By Chimwemwe Mwanza
There is only so much that one can do to stretch the truth in order to duck responsibility. But that lies are fast becoming a body-politic of this government is a frightening reality. For now, they can take heart in the consolation that the electorate still has the enthusiasm and endurance to listen to the non-stop repetition of the current number one hit on the political chat, ‘PF and its looting spree’. Ever wondered then what will happen when this melody begins to lose its lustre?
As Elisha Matambo and Cornelius Mweetwa would like us to believe, the UPND will rule until Jesus comes. The inference here being that mere mortals have therefore no right to question the shortcomings of the governing party. The sheer arrogance, awe leza twavwe (Lord help us). Bushe, is power this sweet to prompt such hallucinations mwebantu? Maybe they are entitled to gloat, after all, is it not the great UPND that liberated us from political bondage?
In their universe, there shouldn’t be independent mindedness and Mweetwa is very explicit on this one. In Mweetwa’s own words, nobody but the politically pliant Nevers Mumba among opposition politicians has the moral right to criticise this government. Really, has the bar sunk this low? What has Nevers ever achieved politically to become one’s role model – other than presiding over the death of MMD? Lest we forget, is it not civil society including some daring Journalists that helped to keep the PF bigotry and brutality in constant check while the UPND labored to wrestle power from the former governing party?
As we are learning and can be attested by the ruling party, the goodwill of voters is in essence a free pass to obliterating critical organs of the state. Even those we once respected for masquerading as independent referees presiding over political contestations including elections have opted to give the constitution a middle finger. Listening to the counsel proffered to the Electoral Commission of Zambia (ECZ) in the wake of the ECZ’s rejection of Bowman Lusambo and Joseph Malanji’s respective bids to re-contest their seats was cringeworthy.
This feeble attempt at comedy is like watching an on-field referee battling to rescind a goal decision endorsed by the Video Assistant Referee (VAR). Imagine one telling a lie which they themselves can’t digest – this disease has a name. It is called chewing the truth. And truth be told, we shouldn’t be having a bye-election in Kwacha constituency for that matter. The Constitutional Court’s nullification of the Kwacha parliamentary seat was bogus. Regardless of views on Malanji, this decision is a travesty of justice.
Even more damning, the unfortunate absence of critical voices in this matter is a sad reality. In determining the outcome of the complaint lodged by the petitioner, the onus fell on Malanji to prove if he has a valid G12 certificate. As the last recourse to justice, the Court denied him the opportunity to prove his case. Even the interpretation of Article 72 section 4 of the Constitution cited by ECZ as basis for rejecting the duo’s submissions to recontest the seats is equally bogus.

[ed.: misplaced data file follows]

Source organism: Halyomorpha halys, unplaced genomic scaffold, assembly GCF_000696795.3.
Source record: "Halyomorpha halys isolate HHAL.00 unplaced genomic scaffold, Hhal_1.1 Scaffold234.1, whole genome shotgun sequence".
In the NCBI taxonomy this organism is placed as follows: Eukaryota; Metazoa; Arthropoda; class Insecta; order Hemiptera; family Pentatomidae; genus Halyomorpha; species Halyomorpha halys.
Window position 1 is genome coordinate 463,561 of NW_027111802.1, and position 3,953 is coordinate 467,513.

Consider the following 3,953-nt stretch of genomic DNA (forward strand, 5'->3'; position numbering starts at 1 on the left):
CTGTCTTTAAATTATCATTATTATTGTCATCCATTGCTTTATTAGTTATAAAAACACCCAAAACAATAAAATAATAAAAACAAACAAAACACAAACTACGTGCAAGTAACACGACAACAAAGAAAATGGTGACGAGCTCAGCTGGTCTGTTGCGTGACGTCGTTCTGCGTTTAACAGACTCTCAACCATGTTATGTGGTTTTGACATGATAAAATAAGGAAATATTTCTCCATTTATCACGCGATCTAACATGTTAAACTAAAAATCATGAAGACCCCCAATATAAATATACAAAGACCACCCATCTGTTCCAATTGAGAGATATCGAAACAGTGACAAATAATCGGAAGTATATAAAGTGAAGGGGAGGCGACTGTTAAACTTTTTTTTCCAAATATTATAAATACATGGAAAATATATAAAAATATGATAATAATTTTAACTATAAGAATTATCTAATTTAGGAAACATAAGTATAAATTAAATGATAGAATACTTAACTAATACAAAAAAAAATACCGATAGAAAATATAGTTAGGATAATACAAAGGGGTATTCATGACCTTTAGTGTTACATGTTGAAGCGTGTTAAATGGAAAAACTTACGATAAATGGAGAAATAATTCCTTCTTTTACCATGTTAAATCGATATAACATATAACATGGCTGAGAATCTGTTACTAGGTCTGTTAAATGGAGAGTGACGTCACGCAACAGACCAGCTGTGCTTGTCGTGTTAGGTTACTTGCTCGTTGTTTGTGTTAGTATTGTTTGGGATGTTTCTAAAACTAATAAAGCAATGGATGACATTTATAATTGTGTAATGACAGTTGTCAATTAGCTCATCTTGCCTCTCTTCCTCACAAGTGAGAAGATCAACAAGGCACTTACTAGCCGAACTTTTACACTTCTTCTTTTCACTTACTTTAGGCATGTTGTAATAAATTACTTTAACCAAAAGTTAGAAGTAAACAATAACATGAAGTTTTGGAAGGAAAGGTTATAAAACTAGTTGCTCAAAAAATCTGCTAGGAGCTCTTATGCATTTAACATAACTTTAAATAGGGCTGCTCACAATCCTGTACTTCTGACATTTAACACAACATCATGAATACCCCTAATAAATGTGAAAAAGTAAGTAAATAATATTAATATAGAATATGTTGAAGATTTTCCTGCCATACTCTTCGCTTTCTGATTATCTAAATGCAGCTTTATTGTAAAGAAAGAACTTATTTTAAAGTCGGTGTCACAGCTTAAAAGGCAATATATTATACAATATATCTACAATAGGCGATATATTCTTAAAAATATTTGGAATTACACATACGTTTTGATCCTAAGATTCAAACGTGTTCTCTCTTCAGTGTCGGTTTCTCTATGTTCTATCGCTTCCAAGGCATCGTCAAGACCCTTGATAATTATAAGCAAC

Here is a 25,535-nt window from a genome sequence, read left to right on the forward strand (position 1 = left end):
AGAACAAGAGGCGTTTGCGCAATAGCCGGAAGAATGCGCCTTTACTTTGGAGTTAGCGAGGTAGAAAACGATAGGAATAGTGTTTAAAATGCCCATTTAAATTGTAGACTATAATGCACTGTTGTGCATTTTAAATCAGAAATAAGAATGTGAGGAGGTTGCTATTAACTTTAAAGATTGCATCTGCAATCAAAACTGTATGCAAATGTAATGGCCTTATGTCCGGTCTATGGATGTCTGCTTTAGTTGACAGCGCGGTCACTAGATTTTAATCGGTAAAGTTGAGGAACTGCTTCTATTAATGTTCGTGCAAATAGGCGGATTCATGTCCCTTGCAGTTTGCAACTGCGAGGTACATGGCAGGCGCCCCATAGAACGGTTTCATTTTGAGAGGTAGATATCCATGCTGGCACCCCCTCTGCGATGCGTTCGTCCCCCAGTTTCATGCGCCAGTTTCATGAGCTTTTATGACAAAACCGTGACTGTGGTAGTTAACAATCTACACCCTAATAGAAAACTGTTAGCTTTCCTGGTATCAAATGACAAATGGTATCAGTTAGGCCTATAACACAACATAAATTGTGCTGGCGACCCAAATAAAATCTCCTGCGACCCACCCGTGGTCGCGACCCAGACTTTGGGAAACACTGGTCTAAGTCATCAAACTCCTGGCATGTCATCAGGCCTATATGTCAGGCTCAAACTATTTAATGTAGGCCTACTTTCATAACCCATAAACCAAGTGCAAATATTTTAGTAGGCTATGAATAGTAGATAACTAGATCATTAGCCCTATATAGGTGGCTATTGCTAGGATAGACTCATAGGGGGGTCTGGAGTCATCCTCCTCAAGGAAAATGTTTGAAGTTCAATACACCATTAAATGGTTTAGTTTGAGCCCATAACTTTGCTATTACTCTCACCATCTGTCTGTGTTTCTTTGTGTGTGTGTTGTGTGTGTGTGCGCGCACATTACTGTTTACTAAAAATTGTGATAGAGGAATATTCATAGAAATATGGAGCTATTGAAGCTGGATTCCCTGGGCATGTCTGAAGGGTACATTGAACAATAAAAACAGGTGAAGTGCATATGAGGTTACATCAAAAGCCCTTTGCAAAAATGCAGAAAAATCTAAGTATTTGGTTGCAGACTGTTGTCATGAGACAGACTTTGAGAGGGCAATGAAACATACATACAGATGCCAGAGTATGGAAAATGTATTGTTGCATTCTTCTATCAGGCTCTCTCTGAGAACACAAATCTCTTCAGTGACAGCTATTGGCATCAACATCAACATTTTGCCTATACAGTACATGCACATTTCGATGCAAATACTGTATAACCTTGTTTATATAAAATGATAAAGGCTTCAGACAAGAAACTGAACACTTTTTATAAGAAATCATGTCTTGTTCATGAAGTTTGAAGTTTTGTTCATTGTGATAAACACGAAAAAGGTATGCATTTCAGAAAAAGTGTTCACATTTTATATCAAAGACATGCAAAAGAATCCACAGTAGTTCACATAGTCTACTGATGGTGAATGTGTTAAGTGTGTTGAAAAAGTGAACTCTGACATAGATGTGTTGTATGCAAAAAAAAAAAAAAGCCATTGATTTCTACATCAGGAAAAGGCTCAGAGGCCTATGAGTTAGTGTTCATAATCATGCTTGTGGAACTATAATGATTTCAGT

A Zombie remix to Zambians (Please use this as a second heading and colour it blue)
Flashback to 1976 – with its constitution suspended, politicians and other dissidents arrested, the new Nigerian Junta led by erstwhile dictator and newly rehabilitated democrat General Olusegun Obasanjo, plunged the West African nation into turmoil. The military inflicted political and economic instability upon the land that birthed scholarly luminaries such as Wole Soyinka, Chinua Achebe, Ben Okri and late Ogoni activist Ken Saro Wiwa, among others. One of Obasanjo’s legacies is the astuteness with which he crushed dissent.
With no opposition left to keep the military’s excesses in check, it was Fela Anikulapo Kuti – that great saxophonist and son of Abeokuta city that took on the mantle to defend his country’s descent to totalitarianism. Through song, poetry and dance, he took on the mighty Nigerian army with aplomb winning some battles, soul and minds of the Nigerian populace. It is his depiction in song of Obasanjo’s army as Zombies that earned this talented pan-Africanist notoriety.
In a rebuke to a passive Nigerian society, Fela chastised the military for their inability to question orders from their superiors. In the song Zombie, he belts these lyrics ‘Turn right, turn left, salute and attention’ tacitly admonishing the military for succumbing to hypnosis. Fela later paid a heavy price for his activism – was detained on numerous occasions by the junta, subsequently losing his mother in the aftermath of a military raid at his residence.
While equating this Nigerian scenario to home might be a tad too far, there are parallels to draw, with the Zombification of our civil society. What good is the existence of the Zambian constitution if those that swear to protect it seem readily prepared to desecrate it at their whim – the extent of which includes using hired guns to hypnotise society with lies. As we leant from the previous dispensation, decent to totalitarianism is not an event but a slow and painful journey. As such, both the Kabushi and Kwacha bye elections have already been rigged in favour of the ruling party.
And by the way rigging elections is not only the act of stuffing ballot papers but the creation of an uneven political playing field. Which is why the citizenry can’t afford to leave critical institutions like the ECZ in the care of Zombies.
This metaphor or write-up is a befitting tribute to you Mr Edem Djokotoe. Go well my idol and father figure. Hopefully, the heavens are not singing Zombie but chanting Hallelujah for they have an editor in their midst.
About the Author: Mwanza enjoys reading History and Philosophy. He supports nothing but Liverpool and Kabwe Warriors. For feedback, email [email protected]